Are you a fan of afternoon tea? Do you have a favorite afternoon tea spot?

13 Snippets About Life in 18th Century England

Thursday Thirteen

This week I’m time traveling back to 18th century England and Georgian life. I’m reading Behind Closed Doors, At Home in Georgian England by Amanda Vickery as research for a historical I’m planning to write.

Thirteen Snippets About 18th Century England Life

1. Locking the house was done with ceremony each night, with boarders, servants etc locked inside. People who loitered out on the streets late at night or early in the morning were looked upon with suspicion.

2. Most people owned a locking box where they kept valuables and other important articles.

3. Poor people tended to carry all their valuable items on their person in pockets and pouches.

4. Keys were the emblems of authority, which is why housekeepers or the women of the house would carry their bunches of keys on their person.

5. A single man in London would eat his meals in taverns, pie shops, coffee houses and chop houses. He’d pay women to do his washing.

6. Young men wanted a housekeeper and, therefore, entered the state of marriage. Young women entered the state of marriage because they wanted to rule their own house.

7. Many families exploited their unmarried womenfolk as unpaid housekeepers, nursery maids, sick-nurses, tutors, chaperons, companions and surrogate mothers.

8. Before 1750 the average age of marriage for a woman was 26. This dropped to 25 in the latter part of the century.

9. A husband’s death restored a woman’s full legal personality under common law. They were more respectable than spinsters and often were welcomed in and enjoyed society.

10. A young widow with children usually remarried quickly while an older widow with many children sometimes inherited large debts and poverty. She fell on the mercies of the parish.

11. In 1675 only 9% of households owned clocks, but by 1725 34% had a clock.

12. Thomas Chippendale was the first to publish a catalogue of furniture designs in 1754. Other London cabinetmakers quickly followed suit.

13. The culture of visiting began in the late 17th century but the introduction of tea took visiting to a new level in the 18th century. Visiting was cheap to stage and became a ritual for women alone or en masse. In May 1767 Lady Mary Coke made eighteen visits a day while in town. (that’s an awful lot of tea and gossip!)

Some interesting things – what do you think of the eighteen visits in a day?

Thirteen Examples of Kiwi Speak

Thursday Thirteen

As a New Zealand author, I’m afraid I’m a bit of a trial to my editors. I keep slipping Kiwi speak into my manuscripts, mainly the contemporary and paranormal ones. When I get my edits back there are comments about “head scratching” and lots of question marks. Here are a few you probably haven’t heard before.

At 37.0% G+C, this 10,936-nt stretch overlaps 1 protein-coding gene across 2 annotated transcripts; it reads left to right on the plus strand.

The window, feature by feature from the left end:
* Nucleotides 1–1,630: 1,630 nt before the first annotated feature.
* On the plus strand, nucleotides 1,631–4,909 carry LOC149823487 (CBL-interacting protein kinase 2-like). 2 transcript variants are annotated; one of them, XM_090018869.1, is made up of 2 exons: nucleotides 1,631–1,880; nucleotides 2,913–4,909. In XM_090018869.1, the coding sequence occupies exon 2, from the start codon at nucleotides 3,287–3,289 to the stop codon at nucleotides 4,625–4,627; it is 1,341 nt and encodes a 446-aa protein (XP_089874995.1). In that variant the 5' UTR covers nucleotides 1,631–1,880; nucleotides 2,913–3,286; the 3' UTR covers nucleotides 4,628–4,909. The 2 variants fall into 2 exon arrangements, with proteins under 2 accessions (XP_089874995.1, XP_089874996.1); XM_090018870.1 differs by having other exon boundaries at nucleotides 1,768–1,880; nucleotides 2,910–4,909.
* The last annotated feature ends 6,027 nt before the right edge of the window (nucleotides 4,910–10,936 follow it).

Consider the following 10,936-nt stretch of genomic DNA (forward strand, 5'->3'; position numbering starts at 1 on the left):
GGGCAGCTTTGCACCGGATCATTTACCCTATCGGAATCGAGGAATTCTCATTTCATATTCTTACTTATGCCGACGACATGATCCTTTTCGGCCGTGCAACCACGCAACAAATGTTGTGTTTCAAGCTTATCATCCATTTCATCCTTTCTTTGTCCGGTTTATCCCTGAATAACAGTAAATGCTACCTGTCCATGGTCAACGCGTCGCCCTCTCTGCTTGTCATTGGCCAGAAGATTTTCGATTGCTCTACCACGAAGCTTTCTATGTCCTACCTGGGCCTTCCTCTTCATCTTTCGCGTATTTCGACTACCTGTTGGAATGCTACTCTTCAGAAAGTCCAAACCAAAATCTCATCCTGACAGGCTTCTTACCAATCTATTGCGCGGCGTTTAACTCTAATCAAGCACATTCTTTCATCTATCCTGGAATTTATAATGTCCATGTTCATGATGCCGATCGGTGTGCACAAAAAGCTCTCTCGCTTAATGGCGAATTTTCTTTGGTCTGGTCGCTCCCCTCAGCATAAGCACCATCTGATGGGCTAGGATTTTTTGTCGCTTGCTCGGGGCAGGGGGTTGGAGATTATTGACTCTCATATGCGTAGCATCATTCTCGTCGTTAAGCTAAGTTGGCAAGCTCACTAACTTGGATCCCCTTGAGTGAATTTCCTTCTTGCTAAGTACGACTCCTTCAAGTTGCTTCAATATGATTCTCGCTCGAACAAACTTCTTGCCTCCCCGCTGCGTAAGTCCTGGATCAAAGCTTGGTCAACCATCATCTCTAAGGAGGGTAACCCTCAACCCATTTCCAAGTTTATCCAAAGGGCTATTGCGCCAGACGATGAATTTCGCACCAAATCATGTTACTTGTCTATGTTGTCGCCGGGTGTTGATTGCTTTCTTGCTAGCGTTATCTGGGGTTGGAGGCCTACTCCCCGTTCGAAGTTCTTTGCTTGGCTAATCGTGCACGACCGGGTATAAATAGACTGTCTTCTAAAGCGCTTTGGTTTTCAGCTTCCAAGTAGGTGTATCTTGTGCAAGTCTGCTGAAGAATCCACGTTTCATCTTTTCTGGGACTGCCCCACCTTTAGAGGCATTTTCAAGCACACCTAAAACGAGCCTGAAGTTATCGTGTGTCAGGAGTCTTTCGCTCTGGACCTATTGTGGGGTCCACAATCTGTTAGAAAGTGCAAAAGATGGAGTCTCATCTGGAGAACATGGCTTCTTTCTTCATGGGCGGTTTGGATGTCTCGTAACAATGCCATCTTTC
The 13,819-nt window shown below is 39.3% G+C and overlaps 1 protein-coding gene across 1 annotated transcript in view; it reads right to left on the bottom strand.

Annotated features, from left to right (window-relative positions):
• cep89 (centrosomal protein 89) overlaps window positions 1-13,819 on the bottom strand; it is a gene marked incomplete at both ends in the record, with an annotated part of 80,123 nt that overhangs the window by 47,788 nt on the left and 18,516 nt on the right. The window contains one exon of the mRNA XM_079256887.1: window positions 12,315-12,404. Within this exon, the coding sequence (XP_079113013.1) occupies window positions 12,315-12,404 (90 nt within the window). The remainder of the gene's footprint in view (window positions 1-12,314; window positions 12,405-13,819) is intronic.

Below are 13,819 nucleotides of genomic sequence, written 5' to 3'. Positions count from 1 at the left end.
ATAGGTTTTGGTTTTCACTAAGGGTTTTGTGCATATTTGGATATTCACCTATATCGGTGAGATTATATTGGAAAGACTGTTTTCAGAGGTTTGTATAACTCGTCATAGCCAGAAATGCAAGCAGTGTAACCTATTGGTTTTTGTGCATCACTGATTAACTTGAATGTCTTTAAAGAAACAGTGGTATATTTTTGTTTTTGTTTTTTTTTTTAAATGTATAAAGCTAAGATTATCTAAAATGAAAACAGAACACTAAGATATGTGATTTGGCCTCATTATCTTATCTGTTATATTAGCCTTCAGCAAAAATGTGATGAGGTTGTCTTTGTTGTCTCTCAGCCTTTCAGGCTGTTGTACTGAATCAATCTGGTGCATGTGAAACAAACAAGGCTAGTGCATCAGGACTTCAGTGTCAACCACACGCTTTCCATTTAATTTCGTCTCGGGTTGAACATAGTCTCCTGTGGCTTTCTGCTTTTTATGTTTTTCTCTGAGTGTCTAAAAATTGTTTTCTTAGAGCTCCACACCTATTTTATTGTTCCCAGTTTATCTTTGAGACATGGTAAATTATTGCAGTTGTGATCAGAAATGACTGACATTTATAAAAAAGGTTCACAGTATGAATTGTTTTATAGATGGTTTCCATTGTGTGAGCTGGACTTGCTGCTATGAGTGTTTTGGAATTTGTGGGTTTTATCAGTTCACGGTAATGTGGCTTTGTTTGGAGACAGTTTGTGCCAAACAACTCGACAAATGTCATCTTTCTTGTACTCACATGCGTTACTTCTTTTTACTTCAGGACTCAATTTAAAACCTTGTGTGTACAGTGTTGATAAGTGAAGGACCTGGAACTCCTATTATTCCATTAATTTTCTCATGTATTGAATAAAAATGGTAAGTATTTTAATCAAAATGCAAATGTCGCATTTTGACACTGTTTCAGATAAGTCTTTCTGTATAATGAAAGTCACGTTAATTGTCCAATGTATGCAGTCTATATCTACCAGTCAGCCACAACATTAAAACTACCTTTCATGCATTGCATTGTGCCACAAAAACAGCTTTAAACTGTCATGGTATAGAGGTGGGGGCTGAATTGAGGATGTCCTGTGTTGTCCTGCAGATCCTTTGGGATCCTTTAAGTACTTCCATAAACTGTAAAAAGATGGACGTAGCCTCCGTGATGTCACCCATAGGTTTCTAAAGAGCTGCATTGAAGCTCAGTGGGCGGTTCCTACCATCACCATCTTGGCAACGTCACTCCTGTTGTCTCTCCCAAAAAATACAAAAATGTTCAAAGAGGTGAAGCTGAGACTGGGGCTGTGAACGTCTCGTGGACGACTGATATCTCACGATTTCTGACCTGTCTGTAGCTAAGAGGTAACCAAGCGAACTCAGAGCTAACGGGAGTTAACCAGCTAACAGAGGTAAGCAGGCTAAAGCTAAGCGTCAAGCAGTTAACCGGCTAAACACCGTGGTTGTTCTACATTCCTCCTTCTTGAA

Thirteen Examples of Kiwi Speak

1. “Haven’t seen you in yonks!” – This means ages. i.e. I haven’t seen you for a long time.

2. Sweet as – this means yes or I agree. i.e. Do you want to go for a drink? Answer – sweet as.

3. Were you born in a tent? – I heard this one often as it kid. My mother’s way of telling me I’d left the door open and was letting in cold air.

4. He’s on his OE, earning big bikkies in London now. – translation: The man is on a working holiday in London, has a job and is receiving a good wage. OE = overseas experience.

5. Come on, ref, are your eyes painted on? – the referee is making decisions that the audience don’t agree with.

6. Got any chuddy? – they’re asking if you have any chewing gum.

7. Nine girls are running under a wharf and here I am – this is the way we learn to spell Ngaruawahia, the place where the Maori King lives.

8. You make a better door than a window – this means you’re standing in the way of something the speaker is trying to watch i.e. the television or at a sports match.

9. No need to pack a sad – means that the person is having a tantrum or sulking. The speaker is telling them that there is no need to sulk.

10. Oh, give me a break – means that something has gone wrong i.e. you’d say this if you were mowing the lawn and run out of petrol with just a little of the lawn left to mow.

11. Your turn to shout – means it’s your turn to buy a round of drinks.

12. It’s puckarooed – means that something is broken and can’t be fixed.

13. You couldn’t organize a piss-up in a brewery – means the person is useless.

A bonus – Ka pai – this is Maori and means good. Puku – Maori for stomach. I often say, “My puku is full.”

Have you heard of any of these?

Source: Kiwi Speak by Justin Brown.

Thirteen Proverbs About Patience

tt_minimal3

Writers spend a lot of time waiting for decisions from editors, agents, publishers. Hurry up and wait. I’m not very good at waiting. Just saying, but patience or impatience makes a good topic for a Thursday Thirteen.

Thirteen Proverbs About Patience

1. Patience is a virtue.

2. Patience is the knot which secures the seam of victory.

3. A little impatience will spoil great plans.

4. Patient men win the day.

5. He who would climb the ladder must begin at the bottom.

6. The string of a man’s sack of patience is generally tied with a slip knot.

7. Long looked for comes last.

8. Patience is a plaster for all sores.

9. Nature, time and patience are the three great physicians.

10. Patience is a flower that grows not in every one’s garden.

11. We must learn to walk before we can run.

12. All things are difficult before they are easy.

13. An oak is not felled at one stroke.

Source: The Penguin Dictionary of Proverbs by Rosalind Fergusson.

Are you a patient person?